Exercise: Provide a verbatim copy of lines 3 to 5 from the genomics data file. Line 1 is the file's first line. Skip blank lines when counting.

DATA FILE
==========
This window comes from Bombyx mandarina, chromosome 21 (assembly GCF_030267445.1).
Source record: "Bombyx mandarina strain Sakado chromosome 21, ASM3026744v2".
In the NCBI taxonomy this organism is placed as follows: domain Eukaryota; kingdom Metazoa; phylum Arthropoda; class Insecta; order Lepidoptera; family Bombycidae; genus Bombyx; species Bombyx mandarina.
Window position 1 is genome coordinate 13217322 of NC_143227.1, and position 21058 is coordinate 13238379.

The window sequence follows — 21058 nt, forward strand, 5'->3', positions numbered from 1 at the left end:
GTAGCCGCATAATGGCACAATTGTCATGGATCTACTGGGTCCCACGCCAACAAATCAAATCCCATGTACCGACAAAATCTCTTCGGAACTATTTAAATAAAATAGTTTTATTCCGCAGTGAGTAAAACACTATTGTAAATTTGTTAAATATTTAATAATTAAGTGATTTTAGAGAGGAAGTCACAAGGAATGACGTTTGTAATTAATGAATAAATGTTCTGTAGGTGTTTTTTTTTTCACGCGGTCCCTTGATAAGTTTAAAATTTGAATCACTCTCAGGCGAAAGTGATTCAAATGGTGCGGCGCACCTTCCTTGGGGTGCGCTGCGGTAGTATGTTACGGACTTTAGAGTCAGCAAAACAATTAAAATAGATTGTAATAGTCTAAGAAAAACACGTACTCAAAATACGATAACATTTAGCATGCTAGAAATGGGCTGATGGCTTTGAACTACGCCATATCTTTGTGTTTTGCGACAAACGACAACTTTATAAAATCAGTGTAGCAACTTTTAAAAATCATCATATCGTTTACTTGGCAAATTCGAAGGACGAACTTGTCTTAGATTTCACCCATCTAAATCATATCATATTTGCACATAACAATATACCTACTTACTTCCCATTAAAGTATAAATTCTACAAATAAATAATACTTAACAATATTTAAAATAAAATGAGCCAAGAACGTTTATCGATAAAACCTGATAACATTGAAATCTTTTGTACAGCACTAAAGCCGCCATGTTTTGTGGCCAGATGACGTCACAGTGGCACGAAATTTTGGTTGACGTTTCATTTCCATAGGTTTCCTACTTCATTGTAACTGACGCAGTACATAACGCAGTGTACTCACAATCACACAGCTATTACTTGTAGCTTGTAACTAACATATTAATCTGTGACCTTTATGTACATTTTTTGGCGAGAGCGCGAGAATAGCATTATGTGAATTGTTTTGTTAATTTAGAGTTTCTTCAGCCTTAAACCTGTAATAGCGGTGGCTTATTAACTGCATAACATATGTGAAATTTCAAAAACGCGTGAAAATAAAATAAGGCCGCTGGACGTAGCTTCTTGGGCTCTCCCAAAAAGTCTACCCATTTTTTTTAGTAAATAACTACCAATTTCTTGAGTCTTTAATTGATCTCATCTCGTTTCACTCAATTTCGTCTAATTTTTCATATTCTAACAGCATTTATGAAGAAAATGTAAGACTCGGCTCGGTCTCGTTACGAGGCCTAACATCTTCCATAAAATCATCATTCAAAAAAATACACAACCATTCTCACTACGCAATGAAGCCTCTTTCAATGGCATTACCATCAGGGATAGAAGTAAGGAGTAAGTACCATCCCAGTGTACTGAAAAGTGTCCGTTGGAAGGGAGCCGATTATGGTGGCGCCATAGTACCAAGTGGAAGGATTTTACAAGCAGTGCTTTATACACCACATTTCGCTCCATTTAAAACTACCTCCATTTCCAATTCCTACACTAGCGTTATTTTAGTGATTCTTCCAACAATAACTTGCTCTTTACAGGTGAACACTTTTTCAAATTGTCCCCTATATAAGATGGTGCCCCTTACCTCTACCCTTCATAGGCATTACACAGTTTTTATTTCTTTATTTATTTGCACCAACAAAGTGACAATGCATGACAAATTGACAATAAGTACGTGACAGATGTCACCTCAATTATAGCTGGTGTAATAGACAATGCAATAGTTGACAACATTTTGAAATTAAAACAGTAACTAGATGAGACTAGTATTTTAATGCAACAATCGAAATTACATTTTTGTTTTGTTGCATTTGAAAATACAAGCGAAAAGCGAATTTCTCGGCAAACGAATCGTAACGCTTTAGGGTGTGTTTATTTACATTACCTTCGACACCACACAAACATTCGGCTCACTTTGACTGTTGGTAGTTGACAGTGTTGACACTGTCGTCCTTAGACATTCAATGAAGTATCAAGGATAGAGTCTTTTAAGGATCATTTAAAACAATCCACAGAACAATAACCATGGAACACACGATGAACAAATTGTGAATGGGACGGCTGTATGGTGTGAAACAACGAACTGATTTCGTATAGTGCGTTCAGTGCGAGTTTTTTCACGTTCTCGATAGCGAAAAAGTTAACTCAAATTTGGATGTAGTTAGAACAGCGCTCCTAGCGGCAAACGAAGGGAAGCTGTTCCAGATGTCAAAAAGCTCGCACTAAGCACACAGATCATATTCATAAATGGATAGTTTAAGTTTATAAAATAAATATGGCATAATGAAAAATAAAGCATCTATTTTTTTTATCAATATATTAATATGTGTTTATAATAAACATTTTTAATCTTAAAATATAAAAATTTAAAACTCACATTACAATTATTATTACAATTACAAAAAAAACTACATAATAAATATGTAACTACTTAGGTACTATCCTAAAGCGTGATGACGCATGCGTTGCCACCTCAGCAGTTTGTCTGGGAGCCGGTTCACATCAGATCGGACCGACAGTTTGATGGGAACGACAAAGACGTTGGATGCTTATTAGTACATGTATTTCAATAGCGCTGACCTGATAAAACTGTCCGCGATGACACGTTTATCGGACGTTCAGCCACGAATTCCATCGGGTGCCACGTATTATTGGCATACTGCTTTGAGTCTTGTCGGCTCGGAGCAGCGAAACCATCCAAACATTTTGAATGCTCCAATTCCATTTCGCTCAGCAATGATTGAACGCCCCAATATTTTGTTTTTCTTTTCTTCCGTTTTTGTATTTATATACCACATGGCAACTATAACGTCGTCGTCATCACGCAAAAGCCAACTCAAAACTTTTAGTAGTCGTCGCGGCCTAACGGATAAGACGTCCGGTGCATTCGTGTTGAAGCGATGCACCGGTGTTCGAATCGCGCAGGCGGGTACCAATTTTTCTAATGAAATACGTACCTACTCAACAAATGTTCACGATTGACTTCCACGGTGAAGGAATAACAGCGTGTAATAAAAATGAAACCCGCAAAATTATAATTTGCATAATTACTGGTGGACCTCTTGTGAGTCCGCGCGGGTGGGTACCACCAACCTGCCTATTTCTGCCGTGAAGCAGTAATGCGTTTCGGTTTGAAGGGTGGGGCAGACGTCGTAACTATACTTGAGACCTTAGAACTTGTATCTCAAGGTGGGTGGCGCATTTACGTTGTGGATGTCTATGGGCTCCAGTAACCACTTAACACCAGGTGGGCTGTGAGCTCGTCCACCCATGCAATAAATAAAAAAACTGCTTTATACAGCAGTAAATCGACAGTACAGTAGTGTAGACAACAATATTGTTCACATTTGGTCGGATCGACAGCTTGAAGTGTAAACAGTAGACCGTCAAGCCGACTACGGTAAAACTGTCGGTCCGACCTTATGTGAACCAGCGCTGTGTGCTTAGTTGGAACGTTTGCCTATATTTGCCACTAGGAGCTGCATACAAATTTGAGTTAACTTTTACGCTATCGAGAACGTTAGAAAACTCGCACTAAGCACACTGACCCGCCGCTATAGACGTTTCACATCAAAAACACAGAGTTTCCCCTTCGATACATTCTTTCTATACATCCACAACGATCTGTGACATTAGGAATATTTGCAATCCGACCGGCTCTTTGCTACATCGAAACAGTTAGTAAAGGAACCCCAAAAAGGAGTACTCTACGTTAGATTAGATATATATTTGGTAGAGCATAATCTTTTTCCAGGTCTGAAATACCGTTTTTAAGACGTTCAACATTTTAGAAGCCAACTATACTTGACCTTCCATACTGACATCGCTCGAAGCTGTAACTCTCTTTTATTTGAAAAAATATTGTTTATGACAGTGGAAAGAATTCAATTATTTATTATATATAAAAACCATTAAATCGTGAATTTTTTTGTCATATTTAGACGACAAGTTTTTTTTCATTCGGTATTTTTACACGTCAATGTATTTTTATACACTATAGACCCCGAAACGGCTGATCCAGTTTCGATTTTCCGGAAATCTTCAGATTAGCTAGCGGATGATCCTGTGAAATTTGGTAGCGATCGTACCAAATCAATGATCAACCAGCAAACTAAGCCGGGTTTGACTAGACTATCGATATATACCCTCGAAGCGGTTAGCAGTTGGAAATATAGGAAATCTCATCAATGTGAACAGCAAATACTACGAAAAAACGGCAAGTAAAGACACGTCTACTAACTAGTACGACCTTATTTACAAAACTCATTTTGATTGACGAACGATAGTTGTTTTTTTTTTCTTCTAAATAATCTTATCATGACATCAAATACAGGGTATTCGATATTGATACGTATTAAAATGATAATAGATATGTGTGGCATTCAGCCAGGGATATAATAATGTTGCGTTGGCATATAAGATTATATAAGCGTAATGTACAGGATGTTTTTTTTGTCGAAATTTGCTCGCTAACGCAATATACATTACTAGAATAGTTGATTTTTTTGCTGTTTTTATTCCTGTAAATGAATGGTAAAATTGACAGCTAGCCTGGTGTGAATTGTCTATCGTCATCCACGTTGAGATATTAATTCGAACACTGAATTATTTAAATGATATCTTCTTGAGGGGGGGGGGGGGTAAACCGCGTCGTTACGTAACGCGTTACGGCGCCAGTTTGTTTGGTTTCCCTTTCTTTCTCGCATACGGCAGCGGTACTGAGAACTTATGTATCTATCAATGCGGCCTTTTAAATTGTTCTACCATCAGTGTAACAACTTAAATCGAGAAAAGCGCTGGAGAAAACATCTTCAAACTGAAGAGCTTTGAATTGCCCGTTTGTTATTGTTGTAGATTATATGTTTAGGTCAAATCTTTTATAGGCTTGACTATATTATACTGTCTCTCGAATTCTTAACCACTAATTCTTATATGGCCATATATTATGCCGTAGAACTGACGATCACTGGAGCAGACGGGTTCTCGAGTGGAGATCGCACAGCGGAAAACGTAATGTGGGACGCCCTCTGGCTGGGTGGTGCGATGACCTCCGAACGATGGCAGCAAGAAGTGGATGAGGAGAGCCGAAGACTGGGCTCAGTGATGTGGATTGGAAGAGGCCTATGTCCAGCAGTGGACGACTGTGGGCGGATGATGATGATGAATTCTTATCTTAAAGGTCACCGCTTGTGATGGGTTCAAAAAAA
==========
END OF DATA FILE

In the NCBI taxonomy this organism is placed as follows: domain Eukaryota; kingdom Metazoa; phylum Arthropoda; class Insecta; order Lepidoptera; family Bombycidae; genus Bombyx; species Bombyx mandarina.
Window position 1 is genome coordinate 13217322 of NC_143227.1, and position 21058 is coordinate 13238379.

The window sequence follows — 21058 nt, forward strand, 5'->3', positions numbered from 1 at the left end: